“Teaching writing is very difficult, but it’s an essential skill,” she said. “It’s how we communicate primarily as humans. And more and more so with the digital world, because most of our communication is through writing.”
The classes started exchanging messages, known as Tweets, mid-February. The accounts are closed so only people who are approved to see them can. While the classes sometimes write the messages together, the students also write them on their own.
“The first time I just like, it was just some instant messaging blog,” said student Jennifer Noyes. “But now that I’m actually Twittering, I did it myself and I’ve done it more, I really like it.”
There are lessons in grammar, spelling, math — Twitter messages can’t be anymore than 140 characters — and online security and digital citizenship.
“That begins that whole modeling and what we’re going to share online,” said White. “We’re not going to share a picture of us being incredibly goofy unless that’s the point of what we’re doing.”
Most of the students seem to be enjoying themselves, and have adopted the technology. But there are some who are more hesitant. Zivi Osher is one of them.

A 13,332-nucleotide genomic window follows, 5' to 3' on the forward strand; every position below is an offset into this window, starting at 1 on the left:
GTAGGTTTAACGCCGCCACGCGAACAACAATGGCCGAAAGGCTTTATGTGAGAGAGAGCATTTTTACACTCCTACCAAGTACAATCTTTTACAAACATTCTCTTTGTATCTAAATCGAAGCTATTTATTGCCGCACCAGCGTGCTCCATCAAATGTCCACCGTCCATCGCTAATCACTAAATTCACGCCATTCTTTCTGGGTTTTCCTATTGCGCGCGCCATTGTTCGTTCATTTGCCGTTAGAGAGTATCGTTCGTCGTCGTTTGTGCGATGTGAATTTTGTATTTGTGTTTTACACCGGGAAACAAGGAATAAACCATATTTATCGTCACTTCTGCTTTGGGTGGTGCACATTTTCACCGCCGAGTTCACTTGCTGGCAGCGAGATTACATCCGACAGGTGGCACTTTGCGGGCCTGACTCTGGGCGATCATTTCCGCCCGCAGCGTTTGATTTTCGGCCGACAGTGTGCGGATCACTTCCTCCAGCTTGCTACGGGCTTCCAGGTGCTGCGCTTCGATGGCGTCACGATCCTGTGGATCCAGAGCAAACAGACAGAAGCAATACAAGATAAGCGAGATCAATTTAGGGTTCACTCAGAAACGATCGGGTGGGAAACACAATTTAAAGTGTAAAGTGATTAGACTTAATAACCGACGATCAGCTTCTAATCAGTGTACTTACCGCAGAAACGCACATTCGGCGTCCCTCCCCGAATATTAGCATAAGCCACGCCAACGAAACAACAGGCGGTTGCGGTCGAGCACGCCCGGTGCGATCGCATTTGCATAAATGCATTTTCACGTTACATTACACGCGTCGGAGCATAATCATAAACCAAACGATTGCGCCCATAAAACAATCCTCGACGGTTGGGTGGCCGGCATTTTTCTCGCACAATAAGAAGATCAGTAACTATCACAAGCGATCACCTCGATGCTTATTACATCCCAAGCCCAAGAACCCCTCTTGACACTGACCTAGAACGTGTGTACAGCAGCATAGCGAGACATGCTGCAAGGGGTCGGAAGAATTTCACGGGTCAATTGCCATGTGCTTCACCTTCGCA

“On the computer, you could accidently press the wrong letter and then you have to go back,” he said, explaining why he likes handwriting better than typing.
Other students explain using Twitter is almost like getting pen pals — on line. “I like talking to our friends,” said Claire Williamson. “It’s like you’re getting new connections to make new friends.”
“You get to talk with people,” said Avery Wild. “Like you get to see what they’re doing and then type in what you’re doing and then they write back what they’re doing. Then you kind of have this little connection. Instead of talking to one another, you can just type.”
The classes have also exchanged what they bring in for show-and-tell, and lessons they’re learning in class. Sometimes one class teaches the other something that wasn’t on the lesson plan. For example, last week, Mr. Thompson’s class was learning about Olympic runner Wilma Rudolph. Mrs. White’s class spent some time reading about Rudolph, a lesson that the teacher hadn’t planned.
So while twittering might be thought of as something for teenagers and adults, these students are saying — no way, it’s for us, too. Giving them one more door to information and learning.
STATE CONSIDERS LICENSE CHANGES JANUARY, 2008
Police arrested Niall Clark in October 2006 after he robbed a Bank of American branch in Bangor. Clark is from Ireland. He arrived in Maine first in April 2006 to take a driver’s test and obtain a driver’s license.
It was six months later, in October, when his visa had expired that he bought a gun using that driver’s license. He then robbed the bank.